Like Mhlongo, more than a third – 39 % in fact – of employed women work in the informal sector, compared to 29% of employed men. Statistics South Africa’s definition of informal employment includes all workers in the informal sector. Employers, own-account workers and unpaid family workers are defined as being in the informal sector if the business for which they work is not registered for VAT or income tax. Employees are defined as being in the informal sector if their employer does not deduct income tax from their pay and if the business in which they work has fewer than five employees. Informal employment also includes employees in the formal sector and private households whose employers do not contribute to their pension or medical insurance, and who do not have a written contract.

Those who are defined as working in the informal economy might be street traders, recyclers, or domestic workers. They could be home-based workers, involved in the production of clothing, catering or child care. Alternatively they could be day or seasonal workers in construction or agriculture.

What is certain regardless of industry is that workers in the informal sector are more vulnerable to risk and uncertainty because they do not have any form of social security or worker benefits, such as sick leave, holiday pay, proper pension schemes, medical aid and unemployment insurance.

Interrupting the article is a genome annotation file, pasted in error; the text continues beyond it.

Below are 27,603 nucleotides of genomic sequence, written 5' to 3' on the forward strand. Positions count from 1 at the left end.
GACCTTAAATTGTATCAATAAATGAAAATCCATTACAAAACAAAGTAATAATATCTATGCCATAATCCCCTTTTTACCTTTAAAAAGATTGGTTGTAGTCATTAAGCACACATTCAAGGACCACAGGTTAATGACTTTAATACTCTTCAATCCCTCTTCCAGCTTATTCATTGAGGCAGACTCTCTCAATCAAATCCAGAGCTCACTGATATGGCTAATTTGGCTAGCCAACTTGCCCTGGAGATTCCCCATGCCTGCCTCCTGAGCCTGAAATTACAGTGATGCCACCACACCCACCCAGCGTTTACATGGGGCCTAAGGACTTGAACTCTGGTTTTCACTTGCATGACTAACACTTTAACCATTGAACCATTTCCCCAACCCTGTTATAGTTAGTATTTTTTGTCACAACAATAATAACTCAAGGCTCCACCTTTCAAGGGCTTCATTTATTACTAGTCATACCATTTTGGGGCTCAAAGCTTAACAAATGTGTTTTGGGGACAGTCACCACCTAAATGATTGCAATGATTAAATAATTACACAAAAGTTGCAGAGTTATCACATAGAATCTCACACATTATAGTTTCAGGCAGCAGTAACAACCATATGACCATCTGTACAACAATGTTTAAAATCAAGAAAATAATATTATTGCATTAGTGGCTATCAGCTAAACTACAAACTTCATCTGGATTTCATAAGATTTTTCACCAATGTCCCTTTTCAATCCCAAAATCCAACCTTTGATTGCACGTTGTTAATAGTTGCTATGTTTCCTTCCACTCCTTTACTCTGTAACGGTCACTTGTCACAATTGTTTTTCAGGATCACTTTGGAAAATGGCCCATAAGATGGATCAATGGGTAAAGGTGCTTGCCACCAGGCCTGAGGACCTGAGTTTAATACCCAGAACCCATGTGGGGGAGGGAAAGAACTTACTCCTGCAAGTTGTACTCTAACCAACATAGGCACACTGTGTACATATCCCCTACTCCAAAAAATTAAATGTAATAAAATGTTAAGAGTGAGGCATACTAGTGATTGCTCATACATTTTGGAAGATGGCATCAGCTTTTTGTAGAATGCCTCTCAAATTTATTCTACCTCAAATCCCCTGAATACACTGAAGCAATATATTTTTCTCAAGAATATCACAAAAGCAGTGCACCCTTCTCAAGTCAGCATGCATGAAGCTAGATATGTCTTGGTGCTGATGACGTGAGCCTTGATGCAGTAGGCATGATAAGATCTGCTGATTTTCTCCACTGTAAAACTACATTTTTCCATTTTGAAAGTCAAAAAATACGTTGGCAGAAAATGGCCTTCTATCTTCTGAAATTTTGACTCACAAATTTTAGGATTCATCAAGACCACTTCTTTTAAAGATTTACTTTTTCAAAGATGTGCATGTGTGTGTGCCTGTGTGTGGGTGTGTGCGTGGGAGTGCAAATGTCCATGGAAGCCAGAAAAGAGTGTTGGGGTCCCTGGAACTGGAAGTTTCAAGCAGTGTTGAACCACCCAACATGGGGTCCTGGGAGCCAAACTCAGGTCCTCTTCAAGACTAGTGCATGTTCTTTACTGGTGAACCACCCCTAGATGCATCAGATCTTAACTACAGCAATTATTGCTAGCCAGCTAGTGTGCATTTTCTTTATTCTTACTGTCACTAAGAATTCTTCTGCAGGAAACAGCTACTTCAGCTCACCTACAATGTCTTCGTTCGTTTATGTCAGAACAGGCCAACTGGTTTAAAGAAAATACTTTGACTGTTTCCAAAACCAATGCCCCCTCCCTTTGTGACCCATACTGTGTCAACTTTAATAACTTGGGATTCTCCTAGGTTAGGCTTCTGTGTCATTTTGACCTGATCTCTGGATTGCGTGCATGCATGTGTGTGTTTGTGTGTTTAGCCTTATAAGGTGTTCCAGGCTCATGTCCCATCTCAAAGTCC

And because employed women are more likely to work in the informal sector compared to their male counterparts, they face a disproportionate amount of this risk. Women workers also lack maternity benefits which puts them at a particular disadvantage, because it means that they have no job security when they take time off work to have children, and when they do, they will not receive any income support. Without access to benefits and the buffer of social security, an accident, unexpected illness, confiscation or destruction of stock, or eviction from the work space could spell disaster for such workers, placing their livelihoods at serious risk, and propelling them into a cycle of poverty.

A severe burn accident in 2010 brought this reality home to Mhlongo. She works in the Bovine head section of Warwick market where there is no electricity or running water. Cooking is done with a Primus stove using paraffin. One morning while trying to get a flame going, the lid of the stove came off, dousing her with paraffin and setting her alight.Mhlongo was badly burnt on her shoulders, chest, upper arms and face. Even her eyelids and the inside of her mouth were scorched. She needed specialist care, and was transferred to Addington hospital, a government-run facility on the Durban beach front where she spent three months recovering. During this time she could not work, and would have received no income at all had it not been for a family member who ran her stall for her.

But it’s not just women in the informal sector who face discrimination; in the formal sector too, despite the gains made in educational attainment, women are pigeon-holed into less valued, lower skilled and lower paying industries. And when they do perform the same work as their male counterparts, they are often paid less. This is clearly illustrated by the distribution of female employment across industry sectors, and the pay scales of male versus female workers.